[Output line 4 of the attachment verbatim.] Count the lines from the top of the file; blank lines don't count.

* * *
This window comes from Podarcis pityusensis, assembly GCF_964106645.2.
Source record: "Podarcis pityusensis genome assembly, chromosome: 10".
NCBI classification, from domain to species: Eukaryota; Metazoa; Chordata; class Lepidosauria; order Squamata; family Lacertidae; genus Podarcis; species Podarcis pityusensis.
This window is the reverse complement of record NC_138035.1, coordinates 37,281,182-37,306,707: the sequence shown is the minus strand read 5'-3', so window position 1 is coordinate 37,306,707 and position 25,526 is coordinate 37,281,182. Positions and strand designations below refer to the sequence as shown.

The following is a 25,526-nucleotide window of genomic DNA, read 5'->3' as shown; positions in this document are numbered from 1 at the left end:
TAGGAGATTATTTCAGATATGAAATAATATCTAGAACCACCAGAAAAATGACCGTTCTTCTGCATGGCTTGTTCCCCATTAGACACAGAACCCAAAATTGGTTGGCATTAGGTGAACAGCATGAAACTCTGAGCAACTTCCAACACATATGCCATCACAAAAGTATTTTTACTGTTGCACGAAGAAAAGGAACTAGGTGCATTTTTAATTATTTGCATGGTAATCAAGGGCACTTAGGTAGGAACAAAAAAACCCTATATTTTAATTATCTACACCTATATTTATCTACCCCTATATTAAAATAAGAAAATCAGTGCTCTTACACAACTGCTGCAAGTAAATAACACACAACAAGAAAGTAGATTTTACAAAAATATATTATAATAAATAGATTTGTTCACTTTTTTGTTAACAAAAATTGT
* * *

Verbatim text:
This window is the reverse complement of record NC_138035.1, coordinates 37,281,182-37,306,707: the sequence shown is the minus strand read 5'-3', so window position 1 is coordinate 37,306,707 and position 25,526 is coordinate 37,281,182. Positions and strand designations below refer to the sequence as shown.